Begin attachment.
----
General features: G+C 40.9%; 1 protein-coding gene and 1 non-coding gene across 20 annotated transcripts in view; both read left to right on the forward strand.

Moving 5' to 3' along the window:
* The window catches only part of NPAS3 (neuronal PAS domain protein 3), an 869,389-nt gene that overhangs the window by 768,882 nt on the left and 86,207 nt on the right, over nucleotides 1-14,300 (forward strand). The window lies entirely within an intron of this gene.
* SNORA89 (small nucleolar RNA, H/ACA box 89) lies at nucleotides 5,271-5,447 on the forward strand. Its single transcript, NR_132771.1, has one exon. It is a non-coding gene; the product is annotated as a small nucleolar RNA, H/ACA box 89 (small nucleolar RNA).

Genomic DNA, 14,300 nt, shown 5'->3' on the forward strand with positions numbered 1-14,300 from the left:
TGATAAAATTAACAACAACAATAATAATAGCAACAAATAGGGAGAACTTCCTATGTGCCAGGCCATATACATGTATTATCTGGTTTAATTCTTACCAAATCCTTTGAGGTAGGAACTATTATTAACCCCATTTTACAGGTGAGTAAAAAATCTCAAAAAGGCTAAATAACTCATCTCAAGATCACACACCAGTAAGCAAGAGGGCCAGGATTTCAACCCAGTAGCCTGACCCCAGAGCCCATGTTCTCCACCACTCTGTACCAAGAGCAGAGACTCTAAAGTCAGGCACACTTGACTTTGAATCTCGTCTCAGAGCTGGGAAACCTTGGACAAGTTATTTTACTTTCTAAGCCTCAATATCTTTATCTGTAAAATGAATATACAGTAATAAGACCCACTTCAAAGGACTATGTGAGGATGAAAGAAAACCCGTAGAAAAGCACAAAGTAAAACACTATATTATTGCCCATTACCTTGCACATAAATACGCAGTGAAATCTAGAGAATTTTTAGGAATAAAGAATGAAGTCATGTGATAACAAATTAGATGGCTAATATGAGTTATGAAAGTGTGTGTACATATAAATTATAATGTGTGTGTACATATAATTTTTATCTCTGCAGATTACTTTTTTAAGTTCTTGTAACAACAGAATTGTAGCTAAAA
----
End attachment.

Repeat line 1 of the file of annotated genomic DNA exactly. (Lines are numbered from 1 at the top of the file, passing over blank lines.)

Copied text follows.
General features: G+C 40.9%; 1 protein-coding gene and 1 non-coding gene across 20 annotated transcripts in view; both read left to right on the forward strand.